Packages for thermodynamic calculations using equations of state, using scipy and numpy
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Tools for thermodynamic calculations using equations of state, using scipy and numpy

Tested with Python 3.5, Numpy 1.11.2, Scipy 0.18.1

There are a myriad of different thermodynamic models that can be used to model the behaviour of fluids, each with its own idiosyncracies, strengths, and weaknesses. The aim here is to abstract away the flash calculations and data handling from the particulars of the model as much as possible, dropping the barrier to rolling out new models. Deploying a new model only requires determining the departure functions and fugacity coefficient for a given `Mixture` object.


`clausius` can be installed checking out the git repository and running the setup script. Installation requires `setuptools`

  git co
  python install

Once installed, try running the test scripts

  import clausius


### Mixtures
A `Mixture` is a convenience class for working with numpy structured arrays under the hood. The `Mixture` acts like a list and can be iterated and sliced like a list.


    from clausius import Mixture
    mix = Mixture([ { 'name': 'hexane',
                      'molarmass': None, # All keys must be present,
                                         # may be set to None or numpy.nan
                      # The Critical Point
                      'critical': { 'acentric': 0.305,
                                    'temperature': 507.4, # Kelvin
                                    'pressure': 3012000,  # Pascals
                                    'volume': 0.000369764,# m3/mol,
                                    'compressibility':  0.264},
                      'composition': { 'overall': 0.5,
                                       'vapor': 0.5,
                                       'liquid': 0.5 },
                    { 'name': 'heptane',
                      'molarmass': None,
                      'critical': { 'acentric': 0.349,
                                    'temperature': 540.3,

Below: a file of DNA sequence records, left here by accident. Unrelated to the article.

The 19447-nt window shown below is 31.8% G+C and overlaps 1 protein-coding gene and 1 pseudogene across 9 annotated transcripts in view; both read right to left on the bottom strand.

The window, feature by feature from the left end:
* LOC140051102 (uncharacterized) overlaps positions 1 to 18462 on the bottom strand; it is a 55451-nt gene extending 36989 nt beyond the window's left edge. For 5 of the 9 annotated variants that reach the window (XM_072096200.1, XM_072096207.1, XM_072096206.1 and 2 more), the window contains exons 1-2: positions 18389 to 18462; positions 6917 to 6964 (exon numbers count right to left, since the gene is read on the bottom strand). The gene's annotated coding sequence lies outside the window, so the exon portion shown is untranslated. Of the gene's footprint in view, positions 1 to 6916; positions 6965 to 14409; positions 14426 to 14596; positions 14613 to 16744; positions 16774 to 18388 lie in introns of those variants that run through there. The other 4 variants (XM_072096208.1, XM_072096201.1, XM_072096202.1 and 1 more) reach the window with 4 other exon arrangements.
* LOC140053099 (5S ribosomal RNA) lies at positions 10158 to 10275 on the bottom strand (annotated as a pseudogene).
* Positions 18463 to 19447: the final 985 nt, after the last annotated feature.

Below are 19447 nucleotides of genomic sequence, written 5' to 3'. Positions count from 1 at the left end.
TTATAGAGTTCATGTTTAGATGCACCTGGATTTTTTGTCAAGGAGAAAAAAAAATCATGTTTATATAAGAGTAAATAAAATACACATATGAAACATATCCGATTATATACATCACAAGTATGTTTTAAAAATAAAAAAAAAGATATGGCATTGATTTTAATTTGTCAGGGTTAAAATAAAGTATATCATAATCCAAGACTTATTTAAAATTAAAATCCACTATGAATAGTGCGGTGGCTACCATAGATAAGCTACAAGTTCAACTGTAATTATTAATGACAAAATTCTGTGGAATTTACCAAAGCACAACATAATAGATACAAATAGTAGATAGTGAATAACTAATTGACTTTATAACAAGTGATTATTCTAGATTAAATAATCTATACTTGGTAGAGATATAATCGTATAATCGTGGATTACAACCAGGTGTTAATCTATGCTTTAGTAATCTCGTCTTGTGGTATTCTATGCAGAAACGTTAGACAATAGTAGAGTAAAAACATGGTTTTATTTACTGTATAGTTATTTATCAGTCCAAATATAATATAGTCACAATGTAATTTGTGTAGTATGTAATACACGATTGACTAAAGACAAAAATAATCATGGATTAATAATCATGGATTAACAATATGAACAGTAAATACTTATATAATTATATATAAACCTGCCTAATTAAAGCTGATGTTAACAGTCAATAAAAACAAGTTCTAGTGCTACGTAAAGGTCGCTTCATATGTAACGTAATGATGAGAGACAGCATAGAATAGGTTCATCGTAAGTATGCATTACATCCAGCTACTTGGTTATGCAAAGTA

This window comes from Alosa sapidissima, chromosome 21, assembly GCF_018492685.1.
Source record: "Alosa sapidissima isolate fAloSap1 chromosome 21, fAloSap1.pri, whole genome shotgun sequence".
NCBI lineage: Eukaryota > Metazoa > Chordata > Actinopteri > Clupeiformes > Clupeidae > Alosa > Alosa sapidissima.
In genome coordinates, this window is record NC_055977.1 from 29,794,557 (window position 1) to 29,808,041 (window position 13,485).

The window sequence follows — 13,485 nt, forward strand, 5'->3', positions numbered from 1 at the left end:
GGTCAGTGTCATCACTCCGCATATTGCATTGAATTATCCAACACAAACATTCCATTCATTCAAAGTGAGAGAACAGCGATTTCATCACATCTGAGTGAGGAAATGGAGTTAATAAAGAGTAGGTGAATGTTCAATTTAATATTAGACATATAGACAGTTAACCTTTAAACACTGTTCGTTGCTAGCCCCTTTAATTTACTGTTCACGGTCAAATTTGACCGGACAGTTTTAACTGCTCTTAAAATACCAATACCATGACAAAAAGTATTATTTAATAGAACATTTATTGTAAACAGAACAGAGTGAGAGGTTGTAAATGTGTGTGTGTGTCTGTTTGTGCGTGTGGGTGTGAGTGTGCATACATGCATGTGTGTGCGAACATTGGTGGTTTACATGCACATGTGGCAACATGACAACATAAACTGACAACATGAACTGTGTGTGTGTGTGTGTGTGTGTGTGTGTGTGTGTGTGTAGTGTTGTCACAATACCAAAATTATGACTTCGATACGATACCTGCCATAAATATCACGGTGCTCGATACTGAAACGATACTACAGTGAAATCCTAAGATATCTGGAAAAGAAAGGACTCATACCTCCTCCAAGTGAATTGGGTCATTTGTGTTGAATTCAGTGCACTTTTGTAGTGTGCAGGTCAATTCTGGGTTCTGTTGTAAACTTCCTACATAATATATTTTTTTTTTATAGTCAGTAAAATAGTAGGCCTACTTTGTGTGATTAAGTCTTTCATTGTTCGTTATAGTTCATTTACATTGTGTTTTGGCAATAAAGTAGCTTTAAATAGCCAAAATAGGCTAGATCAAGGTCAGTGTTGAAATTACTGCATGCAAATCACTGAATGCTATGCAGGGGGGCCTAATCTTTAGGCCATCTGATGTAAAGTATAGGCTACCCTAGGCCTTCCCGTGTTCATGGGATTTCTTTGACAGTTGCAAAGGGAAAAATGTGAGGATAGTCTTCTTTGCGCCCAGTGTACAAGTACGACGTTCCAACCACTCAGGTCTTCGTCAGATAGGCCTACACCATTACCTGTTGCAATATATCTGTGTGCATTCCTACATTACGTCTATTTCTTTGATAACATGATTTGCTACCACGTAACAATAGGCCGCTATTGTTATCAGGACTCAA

'pressure': 2736000,
                                    'volume': 0.000431818,
                                    'compressibility':  0.263},
                      'composition': { 'overall': 0.5,
                                       'vapor': 0.5,
                                       'liquid': 0.5 }

     hexane = mix[0] # Returns the original dictionary
     hexane = mix['hexane'] # Does the same thing

     mix['hexane']['composition']['overall'] = 0.25 # changes mole fraction
     mix.composition['overall'][0] = 0.5 # Changes it back

`mix` is an equimolar mixture of n-hexane and n-heptane. At this point has no temperature, pressure, and all thermodynamic variables are numpy.nan.

### Models
Models are functions that accept `Mixture` objects and return the `Mixture` with the departure functions completed. They may require a mixing rule for set up, and models are designed to be relatively agnostic when it comes to mixing rules.

For example, I can calculate the departure functions for this mixture, using the Peng Robinson cubic equation of state and a van Der Waals mixing rule:

    from clausius.eos import PengRobinson
    from clausius.eos import vanDerWaalsMixing

    mixingrule = vanDerWaalsMixing(kij=0) # Using a van Der Waals mixing rule
                                          # binary interaction parameters = 0
    model = PengRobinson(mixingrule)

    mix.temperature = 298 # Kelvin
    mix.pressure = 101325 # Pascals
    mix = model(mix)

    mix.departure['gibbs'] # returns a structured array with (G*-G)/RT
                           # {'vapor': 0.07039007916301798,
                           #  'liquid': 2.20259298687189)

Departure functions are all in unitless form, e.g. Gibbs' departure is returned as (G* - G)/RT.
In addition to the basic departure functions, models must calculate the natural log of the fugacity coefficients for the mixture. This is required for flash calculations.

### Flash Calculations
The basic flash calculation algorithms take a model and mixture and attempt to find the stable mixture using K values from the fugacity coefficient. The function returns a `Mixture` at the relevant state (e.g. bubble point, dew point, etc). They are model agnostic and will work with any model that implements the `Model` interface.

To continue the example, the mixture can be set to the bubble point at 298K like so:

    from clausius.flash import bubblepoint

    mix = bubblepoint(model, mix, temperature=298)
    mix.pressure # 13.133 kPa

### Additional odds and ends

Some models require additional parameters, beyond the basic critical point data. These additional parameters must be provided in the `mix.modelparams` dictionary, see the model docstrings for more details.

Generally mixing rules accept parameters in unitless form, for example instead of the `b` parameter from the Soave Redlich Kwong equation of state one would pass B = (P/RT)*b.